84: That Stolen Day

84: That Stolen Day

From Chicken Soup for the Soul: Best Mom Ever!

That Stolen Day

Life is not measured by the number of breaths we take, but by the moments that take our breath away.

~Maya Angelou

My mother was on a first-name basis with the school faculty within a month of me starting kindergarten. I am convinced she must have set a Guinness World Record for the number of parent-teacher conferences held in a single school year.

It started when she let her six-year-old pick out her own wardrobe. Three days in a row, I went to school proudly dressed like the 1980’s gold-medal gymnast Mary Lou Retton. Wearing pink leotards under a maroon one-piece swimsuit and leg warmers, I was the epitome of coolness. In my mind at least.

The school, however, was not impressed and sent a polite note home stating that I should wear something a bit more appropriate for school. They were right, my mother reasoned. So, we stepped up our fashion game and I dressed like Cyndi Lauper for two consecutive days before a parent-teacher conference was called. It would be the first of many.

I wasn’t necessarily a precocious child, but my mother was a very strong-willed lady and a notorious procrastinator, and I often got in trouble because of it. Things like late permission slips and missing lunch money, or her advice — “It really is okay not to sleep at naptime. Your teachers won’t mind.” — plagued me. There was always something, and often my mother was the underlying cause.

So when she randomly showed up on a warm fall day in first grade announcing a family emergency, my teachers thought nothing of it. I grabbed my Smurfs lunchbox and raced after her. The hallways were a sea of autumnal color, covered in art made by young and clumsy hands. Orange paper plates transformed into crooked jack-o-lanterns and a dozen variations of black cats cut from inky construction paper hissed at passers-by. To this day, fall and all the colors that accompany it trigger warm memories of my mother.

I kept whispering, “What’s wrong?” but she just kept walking and she wouldn’t answer me. As we reached her little white and blue– pinstriped Ford Ranger (which she had already wrecked twice), I was shaking with fear. As a frequent visitor to the ER at a young age, I was well aware that the word “emergency” meant something bad and painful that usually involved needles and shots.

As we closed the doors of her truck, she grabbed my hand and said, “The emergency is that I missed my daughter.” And then she told me that we were going to the lake, one of our favorite mother-daughter activities. I opened my mouth to cheer but before I got one gleeful screech out, she slapped my thigh, hard!

I was shocked and I started bawling. We rounded the corner of my school and drove past a row of windows filled with the curious faces of my classmates, noses pressed up against the glass. What they saw was my face contorted with sobs, howling just one word to my mother: “Why?” I’m quite sure they thought, “Wow. That must be some kind of emergency.”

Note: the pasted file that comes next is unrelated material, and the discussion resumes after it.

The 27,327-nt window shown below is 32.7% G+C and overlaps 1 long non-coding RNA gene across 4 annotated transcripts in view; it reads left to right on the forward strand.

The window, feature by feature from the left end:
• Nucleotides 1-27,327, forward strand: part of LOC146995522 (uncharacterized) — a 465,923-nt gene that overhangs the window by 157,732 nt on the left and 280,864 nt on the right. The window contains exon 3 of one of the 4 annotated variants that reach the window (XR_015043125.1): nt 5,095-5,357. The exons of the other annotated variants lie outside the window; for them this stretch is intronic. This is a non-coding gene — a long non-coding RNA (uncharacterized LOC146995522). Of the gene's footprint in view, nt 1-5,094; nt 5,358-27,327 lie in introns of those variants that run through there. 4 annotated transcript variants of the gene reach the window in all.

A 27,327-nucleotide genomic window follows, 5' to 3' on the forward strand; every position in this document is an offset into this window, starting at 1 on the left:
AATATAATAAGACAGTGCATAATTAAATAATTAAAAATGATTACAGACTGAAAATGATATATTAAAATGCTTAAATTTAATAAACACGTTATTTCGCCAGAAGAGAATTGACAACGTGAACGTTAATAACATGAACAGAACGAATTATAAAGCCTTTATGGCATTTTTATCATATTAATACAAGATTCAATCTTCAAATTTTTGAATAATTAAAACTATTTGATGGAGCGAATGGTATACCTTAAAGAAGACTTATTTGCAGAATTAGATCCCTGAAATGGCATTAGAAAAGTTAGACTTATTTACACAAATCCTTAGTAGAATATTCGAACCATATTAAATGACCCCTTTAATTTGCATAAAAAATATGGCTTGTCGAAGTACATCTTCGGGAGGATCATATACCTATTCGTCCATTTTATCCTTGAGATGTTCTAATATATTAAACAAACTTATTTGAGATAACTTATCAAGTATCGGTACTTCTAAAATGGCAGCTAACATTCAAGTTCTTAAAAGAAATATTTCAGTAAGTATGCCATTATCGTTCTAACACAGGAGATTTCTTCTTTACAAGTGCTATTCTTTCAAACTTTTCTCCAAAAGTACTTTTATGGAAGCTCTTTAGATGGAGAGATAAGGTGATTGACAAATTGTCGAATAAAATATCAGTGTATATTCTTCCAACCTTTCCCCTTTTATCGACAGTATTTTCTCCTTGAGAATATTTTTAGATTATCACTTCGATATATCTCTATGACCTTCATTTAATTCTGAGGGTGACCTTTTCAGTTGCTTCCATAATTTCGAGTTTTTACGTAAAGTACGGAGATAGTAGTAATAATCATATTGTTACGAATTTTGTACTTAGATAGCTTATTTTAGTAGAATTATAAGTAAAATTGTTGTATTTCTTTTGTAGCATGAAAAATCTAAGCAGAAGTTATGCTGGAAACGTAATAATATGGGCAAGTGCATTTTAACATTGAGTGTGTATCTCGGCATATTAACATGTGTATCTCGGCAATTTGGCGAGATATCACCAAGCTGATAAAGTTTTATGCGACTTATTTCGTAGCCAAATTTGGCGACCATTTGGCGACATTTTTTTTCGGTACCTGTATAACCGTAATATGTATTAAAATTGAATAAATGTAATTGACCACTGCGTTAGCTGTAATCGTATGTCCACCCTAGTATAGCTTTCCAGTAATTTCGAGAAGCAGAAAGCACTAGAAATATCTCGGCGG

Once we were safely out of sight, my mother pulled over and hugged me tight, apologizing for what she’d done. She said, “I’m sorry I slapped you, but if we came around that corner and all of your classmates and your teacher saw you cheering and clapping they would have known.”

That stolen day at the lake remains one of the best days of my life. After I stopped crying, we got happy meals at McDonald’s. We fed Cheetos to the squirrels. We splashed and played in the blue-green lake water, still warm enough in the Texas fall to swim in. We flew a kite and got it stuck in a tree. And we laughed until our cheeks hurt.

I didn’t ask the burning question on my mind. Was it really okay to skip school and play hooky with my mother at the lake? Wasn’t that breaking the rules?

Yes, of course it was — but my mother knew that sometimes rules needed to be bent. Even broken.

They say a mother’s intuition is one of the most powerful forces in the world, and I am convinced that’s true. My mother died that November, a little over a month after our trip to the lake, after a terrible accident resulted in septic shock.

My mother knew something that no one else did that day when she took me to the lake. Somehow, deep in her soul, she knew that her time with me was short. And she was willing to bend a few rules to get one more laugh with me, to get one more hug… to get one more day at the lake.

A month after my mother died, I remember sitting under the Christmas tree, horribly sad that we wouldn’t be able to exchange gifts anymore. But even in death, my mother came to the rescue. Normally, she waited until the last minute for everything. Except that year. She had secretly bought our presents in October and although she was gone — her love and her lessons weren’t.

Those lessons live on in my heart to this day. Trust your heart. Your instinct is smarter than you give it credit for. Find something every day that makes you laugh until your cheeks hurt. Don’t be so afraid of what everyone else thinks. If you want to dress like Mary Lou Retton, by all means girl — go for it!

~Kristi Adams

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